What separates brands getting it “right” from “wrong” is authenticity. Let’s face it, It’s a difficult and heavy topic to address, and we’ve seen far too often brands who have come under fire for being “performative” and capitalizing on societal issues. It’s important that brands start within and create policies in-house that support their workforce, before making any statement(s) externally. Around the mental health discussion in particular, brands must ensure that they are providing employees with the tools, resources and policies to support their own wellbeing, or risk the perception of being called out for being inauthentic.
Should brands even be talking about mental health then?
It is, however, critical that brands join the mental health conversation online to help reduce the stigma associated with mental illness, a very real and persistent issue that continues today. While there have definitely been improvements in this area, there are still many organizations that fail to acknowledge the very real and serious implications of unaddressed mental health concerns providing the bare minimum mental health support for their employees and staying silent externally.
What impact does talking about mental health have on brands’ authenticity?
Talking about mental health publicly can result in significant brand loyalty and authenticity with consumers, if they are truly walking the walk and showing that their support transcends any external statements alone. At Hootsuite, for example, mental health awareness and support is something we take very seriously, and we have taken many measures to support our workforce internally, such as providing 100% mental health coverage for North American employees, implementing a company-wide week off to allow employees to completely check out, increasing paid time off for mental health support, and more. While we do speak about the importance of mental health awareness externally on occasion, we have been lucky enough to have many of our employees speak out on their own about the support they have received and the benefits we offer, in turn building our authenticity on the topic. We believe that doing the work internally will transcend the office walls. — Julian Cannon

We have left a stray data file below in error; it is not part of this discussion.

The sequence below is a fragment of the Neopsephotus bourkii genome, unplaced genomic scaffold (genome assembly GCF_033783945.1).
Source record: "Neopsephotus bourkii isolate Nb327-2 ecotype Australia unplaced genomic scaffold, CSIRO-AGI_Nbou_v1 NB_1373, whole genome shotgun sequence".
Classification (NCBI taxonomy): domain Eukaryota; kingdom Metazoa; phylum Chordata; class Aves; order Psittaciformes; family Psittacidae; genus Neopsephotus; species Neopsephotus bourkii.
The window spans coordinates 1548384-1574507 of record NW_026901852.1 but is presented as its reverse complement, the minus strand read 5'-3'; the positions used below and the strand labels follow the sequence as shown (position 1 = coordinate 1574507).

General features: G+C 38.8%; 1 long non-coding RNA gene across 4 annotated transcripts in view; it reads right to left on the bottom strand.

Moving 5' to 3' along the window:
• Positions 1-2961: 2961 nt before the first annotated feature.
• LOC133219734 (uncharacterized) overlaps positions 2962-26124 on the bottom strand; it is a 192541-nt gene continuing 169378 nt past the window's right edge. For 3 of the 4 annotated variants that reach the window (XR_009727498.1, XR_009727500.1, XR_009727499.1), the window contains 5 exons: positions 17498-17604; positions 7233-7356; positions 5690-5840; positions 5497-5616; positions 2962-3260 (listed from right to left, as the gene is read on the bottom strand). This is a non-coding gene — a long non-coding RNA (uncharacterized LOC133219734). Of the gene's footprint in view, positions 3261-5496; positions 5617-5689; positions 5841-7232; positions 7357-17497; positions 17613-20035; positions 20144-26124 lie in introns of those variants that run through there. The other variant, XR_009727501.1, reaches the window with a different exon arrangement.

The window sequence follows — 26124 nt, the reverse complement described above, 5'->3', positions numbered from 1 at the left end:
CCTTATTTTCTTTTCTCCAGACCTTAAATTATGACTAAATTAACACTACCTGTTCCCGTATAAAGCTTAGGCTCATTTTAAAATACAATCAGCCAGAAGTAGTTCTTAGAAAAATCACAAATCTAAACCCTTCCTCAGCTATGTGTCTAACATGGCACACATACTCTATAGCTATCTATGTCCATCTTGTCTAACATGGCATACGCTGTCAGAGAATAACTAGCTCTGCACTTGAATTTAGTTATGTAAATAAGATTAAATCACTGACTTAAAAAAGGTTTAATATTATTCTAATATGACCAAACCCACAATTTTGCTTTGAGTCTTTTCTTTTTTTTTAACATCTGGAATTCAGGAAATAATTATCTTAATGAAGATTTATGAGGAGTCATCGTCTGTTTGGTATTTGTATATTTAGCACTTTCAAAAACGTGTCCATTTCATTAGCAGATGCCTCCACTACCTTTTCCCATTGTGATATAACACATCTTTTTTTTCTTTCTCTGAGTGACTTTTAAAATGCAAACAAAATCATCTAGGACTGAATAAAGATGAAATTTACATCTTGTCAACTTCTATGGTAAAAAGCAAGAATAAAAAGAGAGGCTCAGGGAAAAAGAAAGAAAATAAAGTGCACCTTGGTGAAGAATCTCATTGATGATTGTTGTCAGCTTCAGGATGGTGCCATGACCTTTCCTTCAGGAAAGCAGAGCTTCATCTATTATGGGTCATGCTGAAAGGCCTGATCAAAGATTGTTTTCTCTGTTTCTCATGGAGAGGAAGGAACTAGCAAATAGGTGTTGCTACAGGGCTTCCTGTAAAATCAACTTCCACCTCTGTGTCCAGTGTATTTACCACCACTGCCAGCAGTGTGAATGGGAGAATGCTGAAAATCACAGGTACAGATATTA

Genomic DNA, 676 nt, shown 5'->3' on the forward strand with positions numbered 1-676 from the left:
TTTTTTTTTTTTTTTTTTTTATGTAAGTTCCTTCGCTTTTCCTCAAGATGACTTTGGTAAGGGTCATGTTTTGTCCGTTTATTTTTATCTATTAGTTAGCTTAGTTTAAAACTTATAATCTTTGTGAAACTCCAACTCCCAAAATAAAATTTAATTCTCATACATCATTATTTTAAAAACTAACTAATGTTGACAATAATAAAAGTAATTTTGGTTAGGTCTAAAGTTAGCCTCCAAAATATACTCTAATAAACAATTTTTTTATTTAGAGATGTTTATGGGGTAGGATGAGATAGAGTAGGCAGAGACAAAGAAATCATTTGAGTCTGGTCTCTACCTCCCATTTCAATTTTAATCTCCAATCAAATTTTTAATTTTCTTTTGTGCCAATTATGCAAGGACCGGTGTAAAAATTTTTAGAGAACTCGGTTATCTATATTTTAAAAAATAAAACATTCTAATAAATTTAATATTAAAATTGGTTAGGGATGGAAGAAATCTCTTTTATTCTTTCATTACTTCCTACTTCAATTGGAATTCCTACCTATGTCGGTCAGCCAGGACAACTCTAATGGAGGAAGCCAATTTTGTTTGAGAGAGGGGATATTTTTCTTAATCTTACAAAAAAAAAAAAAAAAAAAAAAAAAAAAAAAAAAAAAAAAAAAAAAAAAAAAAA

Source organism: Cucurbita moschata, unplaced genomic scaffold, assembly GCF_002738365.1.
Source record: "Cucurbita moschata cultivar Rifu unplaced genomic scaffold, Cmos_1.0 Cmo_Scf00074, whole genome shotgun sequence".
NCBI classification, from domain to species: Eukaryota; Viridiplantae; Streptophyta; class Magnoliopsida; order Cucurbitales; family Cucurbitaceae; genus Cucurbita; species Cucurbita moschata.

By the numbers
Over the last year, marketers have faced many challenges, everything from continued changes in data privacy and shifts in consumer behavior to new social media platforms and the possibility of economic downturn. As Q4 is underway, “87% of marketers say their work provides greater value now than it did a year ago,” according to Salesforce’s recent annual State of Marketing report. More key findings from the report below:
- 1 in 3 marketers say budgetary constraints are a challenge.
- 71% of marketers say meeting customer expectations is more difficult than a year ago.
- Although 75% of marketers are still investing in third-party data, 68% say they have a fully defined strategy to shift from third-party data. — Kimeko McCoy
Quote of the week
“Black people are some of the highest grossing consumers. So why are we not contributing to the marketing? We’re some of the brightest and most creative [people]. But oftentimes, it takes so much to break in and then break the ceiling.”
— Junae Brown, founder of Browned 2 Perfection marketing agency, on her experience as a Black agency founder.